If you think you are becoming overwhelmed talk to someone in the University about it. There are specific mental health services in place to help support students through all types of difficult situations and make sure that they don’t have to drop out. They can offer support if your academic work is falling behind and they can refer you to counselling services if you need someone to talk to. You don’t have to struggle alone.

         If you think one of your friends is becoming overwhelmed try to talk to them about it. It is so hard to make that first step and reach out for help, especially if you are using all your energy on just trying to stay afloat. Think about the fact that your friend doesn’t have their family right beside them to notice the warning signs and step in – you can be that person for them. However, please don’t try and support them all on your own. Trying to provide mental health care to a vulnerable adult is above your abilities as a student, and can put significant strain on your own mental health. Your job isn’t to fix them, just be a good friend: you can let them know you support them and maybe point them towards key services in your University.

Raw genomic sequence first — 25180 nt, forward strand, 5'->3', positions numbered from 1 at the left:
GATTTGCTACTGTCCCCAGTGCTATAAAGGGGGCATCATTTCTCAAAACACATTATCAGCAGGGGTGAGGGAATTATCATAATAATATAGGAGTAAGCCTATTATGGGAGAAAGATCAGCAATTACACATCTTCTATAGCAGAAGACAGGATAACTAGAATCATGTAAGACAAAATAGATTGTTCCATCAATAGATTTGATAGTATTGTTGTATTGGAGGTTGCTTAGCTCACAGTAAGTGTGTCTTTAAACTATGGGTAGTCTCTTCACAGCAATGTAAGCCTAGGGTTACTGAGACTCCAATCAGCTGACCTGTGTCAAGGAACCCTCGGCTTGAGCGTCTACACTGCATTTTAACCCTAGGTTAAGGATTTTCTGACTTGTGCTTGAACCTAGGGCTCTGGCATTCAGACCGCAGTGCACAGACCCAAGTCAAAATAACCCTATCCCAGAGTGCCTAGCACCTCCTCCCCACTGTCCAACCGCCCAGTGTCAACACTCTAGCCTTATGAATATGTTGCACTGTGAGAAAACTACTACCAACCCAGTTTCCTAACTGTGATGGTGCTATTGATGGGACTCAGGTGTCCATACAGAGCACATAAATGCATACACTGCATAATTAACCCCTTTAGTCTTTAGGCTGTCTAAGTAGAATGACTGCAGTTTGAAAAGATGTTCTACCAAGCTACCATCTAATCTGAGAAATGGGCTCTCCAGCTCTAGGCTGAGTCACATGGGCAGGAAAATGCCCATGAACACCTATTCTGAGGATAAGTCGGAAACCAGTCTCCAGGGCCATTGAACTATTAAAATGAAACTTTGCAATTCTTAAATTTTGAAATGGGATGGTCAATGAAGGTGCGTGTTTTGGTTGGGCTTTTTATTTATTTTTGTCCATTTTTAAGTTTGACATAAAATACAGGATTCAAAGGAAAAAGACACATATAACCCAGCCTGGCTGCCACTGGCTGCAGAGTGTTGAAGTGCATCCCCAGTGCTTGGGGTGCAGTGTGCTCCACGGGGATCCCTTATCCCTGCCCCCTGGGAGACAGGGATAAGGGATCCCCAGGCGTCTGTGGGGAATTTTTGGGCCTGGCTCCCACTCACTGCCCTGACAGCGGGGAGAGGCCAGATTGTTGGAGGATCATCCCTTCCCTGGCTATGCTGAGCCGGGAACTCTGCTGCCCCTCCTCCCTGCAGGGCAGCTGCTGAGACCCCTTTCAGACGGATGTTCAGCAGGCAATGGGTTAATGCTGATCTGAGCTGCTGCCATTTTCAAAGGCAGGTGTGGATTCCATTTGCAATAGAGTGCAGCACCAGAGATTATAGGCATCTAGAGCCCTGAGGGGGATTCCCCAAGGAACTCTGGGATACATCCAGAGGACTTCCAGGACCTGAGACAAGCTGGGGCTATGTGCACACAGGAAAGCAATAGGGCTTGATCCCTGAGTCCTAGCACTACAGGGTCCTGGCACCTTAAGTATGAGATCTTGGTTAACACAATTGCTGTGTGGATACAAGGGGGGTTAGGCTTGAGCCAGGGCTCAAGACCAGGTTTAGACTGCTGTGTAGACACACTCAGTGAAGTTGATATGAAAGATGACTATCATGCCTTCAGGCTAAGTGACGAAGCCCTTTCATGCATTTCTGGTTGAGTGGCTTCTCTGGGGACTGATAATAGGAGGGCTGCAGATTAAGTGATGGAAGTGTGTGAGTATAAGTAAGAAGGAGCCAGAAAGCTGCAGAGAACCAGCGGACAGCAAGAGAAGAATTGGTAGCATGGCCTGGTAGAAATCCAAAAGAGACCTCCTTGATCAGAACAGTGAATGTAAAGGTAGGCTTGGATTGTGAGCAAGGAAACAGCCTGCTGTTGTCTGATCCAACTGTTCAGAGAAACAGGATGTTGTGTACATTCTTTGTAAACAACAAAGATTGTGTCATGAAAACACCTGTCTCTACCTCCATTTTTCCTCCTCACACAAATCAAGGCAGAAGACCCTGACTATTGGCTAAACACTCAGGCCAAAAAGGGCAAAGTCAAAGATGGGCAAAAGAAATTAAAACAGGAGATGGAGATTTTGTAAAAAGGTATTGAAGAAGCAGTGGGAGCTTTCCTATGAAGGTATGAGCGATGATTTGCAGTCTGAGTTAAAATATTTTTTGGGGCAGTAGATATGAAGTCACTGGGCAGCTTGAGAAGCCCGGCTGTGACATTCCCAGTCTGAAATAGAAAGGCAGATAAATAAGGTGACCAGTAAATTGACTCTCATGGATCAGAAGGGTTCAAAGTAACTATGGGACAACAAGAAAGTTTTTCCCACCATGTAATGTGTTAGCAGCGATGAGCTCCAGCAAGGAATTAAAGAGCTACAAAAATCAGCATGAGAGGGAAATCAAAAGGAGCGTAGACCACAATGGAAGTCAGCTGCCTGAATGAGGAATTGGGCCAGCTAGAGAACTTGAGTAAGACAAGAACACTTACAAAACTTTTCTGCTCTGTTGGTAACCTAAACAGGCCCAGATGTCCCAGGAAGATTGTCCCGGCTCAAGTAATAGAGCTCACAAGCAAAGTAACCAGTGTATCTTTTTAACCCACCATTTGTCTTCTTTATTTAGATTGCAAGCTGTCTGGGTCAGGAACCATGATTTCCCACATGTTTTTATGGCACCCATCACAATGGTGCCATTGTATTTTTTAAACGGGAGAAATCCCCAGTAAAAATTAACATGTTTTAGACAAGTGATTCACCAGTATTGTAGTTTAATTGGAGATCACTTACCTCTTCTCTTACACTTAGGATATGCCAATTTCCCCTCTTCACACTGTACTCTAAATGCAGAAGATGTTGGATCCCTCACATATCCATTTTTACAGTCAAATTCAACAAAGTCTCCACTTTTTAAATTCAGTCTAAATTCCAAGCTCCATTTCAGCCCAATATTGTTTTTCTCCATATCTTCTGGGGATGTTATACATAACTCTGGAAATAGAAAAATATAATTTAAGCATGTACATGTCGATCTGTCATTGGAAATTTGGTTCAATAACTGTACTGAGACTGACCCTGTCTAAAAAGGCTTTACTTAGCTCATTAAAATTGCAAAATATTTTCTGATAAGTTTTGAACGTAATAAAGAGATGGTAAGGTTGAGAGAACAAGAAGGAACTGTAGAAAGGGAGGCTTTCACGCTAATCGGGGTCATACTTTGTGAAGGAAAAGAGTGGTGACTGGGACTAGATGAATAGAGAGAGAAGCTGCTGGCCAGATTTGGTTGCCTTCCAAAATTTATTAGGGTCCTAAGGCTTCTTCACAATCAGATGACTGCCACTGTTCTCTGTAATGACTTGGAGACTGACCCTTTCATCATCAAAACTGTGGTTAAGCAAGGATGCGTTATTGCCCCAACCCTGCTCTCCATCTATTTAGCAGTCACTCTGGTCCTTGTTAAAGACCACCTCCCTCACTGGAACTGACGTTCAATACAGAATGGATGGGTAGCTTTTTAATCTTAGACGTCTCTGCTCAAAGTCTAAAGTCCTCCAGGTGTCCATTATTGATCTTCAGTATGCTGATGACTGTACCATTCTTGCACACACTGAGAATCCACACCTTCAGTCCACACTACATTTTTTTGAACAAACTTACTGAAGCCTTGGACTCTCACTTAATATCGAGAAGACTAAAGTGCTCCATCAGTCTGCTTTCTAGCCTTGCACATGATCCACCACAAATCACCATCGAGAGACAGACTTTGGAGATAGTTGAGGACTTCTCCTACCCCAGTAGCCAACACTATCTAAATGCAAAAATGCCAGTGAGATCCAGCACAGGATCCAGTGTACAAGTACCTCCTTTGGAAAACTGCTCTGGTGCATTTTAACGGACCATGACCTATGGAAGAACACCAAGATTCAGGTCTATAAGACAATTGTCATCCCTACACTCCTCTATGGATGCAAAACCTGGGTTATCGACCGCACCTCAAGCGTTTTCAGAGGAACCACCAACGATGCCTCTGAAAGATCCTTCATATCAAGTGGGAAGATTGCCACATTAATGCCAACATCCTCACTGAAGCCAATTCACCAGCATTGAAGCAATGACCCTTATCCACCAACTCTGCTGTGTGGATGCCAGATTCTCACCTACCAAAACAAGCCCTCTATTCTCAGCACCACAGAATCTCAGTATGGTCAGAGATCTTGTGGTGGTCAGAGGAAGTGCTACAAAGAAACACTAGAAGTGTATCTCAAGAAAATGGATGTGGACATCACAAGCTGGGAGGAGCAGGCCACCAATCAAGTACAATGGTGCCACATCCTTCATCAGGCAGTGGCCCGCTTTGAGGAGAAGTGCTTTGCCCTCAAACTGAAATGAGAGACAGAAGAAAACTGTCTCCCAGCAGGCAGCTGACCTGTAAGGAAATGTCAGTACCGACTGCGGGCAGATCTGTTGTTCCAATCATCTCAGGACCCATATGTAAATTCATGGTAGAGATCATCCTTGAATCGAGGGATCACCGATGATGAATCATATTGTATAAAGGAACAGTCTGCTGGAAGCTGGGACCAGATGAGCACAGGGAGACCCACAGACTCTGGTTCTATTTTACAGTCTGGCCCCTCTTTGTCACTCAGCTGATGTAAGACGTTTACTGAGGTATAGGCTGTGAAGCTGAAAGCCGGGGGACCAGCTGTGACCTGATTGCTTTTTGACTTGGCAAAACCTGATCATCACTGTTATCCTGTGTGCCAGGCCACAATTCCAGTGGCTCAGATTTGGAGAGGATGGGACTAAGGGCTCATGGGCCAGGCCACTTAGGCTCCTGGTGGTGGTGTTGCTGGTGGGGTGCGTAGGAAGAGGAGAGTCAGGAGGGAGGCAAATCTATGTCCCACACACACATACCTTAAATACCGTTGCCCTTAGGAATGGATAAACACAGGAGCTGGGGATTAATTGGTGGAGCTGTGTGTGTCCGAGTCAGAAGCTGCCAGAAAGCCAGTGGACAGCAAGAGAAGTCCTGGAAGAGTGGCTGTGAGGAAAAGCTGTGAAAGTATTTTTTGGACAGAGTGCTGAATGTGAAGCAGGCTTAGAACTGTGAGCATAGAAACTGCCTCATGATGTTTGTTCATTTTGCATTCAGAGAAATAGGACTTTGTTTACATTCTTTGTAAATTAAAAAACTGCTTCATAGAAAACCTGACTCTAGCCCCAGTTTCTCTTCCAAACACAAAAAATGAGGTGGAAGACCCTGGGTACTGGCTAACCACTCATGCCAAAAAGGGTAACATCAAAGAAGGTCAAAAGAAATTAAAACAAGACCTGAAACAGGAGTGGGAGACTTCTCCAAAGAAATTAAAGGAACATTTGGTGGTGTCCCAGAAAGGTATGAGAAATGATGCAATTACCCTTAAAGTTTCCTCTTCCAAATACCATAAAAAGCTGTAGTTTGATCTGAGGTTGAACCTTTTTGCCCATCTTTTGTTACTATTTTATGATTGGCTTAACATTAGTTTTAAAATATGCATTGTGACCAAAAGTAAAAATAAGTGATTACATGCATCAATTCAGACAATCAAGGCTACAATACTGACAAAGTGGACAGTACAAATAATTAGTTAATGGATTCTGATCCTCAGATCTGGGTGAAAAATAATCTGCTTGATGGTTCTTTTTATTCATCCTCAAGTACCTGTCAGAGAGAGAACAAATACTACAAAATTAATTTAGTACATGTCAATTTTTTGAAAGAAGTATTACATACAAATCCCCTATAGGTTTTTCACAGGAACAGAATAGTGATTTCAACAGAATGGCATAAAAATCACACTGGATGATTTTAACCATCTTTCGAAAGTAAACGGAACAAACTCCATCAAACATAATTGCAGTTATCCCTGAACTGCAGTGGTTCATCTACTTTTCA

For more information about student mental health, check out the following sites:

For information about other mental health concerns including overcoming depression, anxiety, childhood trauma, eating disorders, and grief, visit www.thelilyjoproject.com/#help

Remember: if you or someone you love is struggling, you are NOT alone.

About the Author: Emma Hinds

Emma is a writer living and working in Manchester. She is a mental health advocate and has been blogging about mental health for the last ten years. Emma has a history of eating disorders and is currently living with a diagnosis of OCD and chronic depression. She has been working specifically with young people struggling with their mental health for the last four years and is now supporting the Lily Jo Project’s On Track follow up schools programs. You can see Emma’s work and follow her mental health blog here. You can also follow her on socials here: twitter@EmmaLouisePH and instagram@elphreads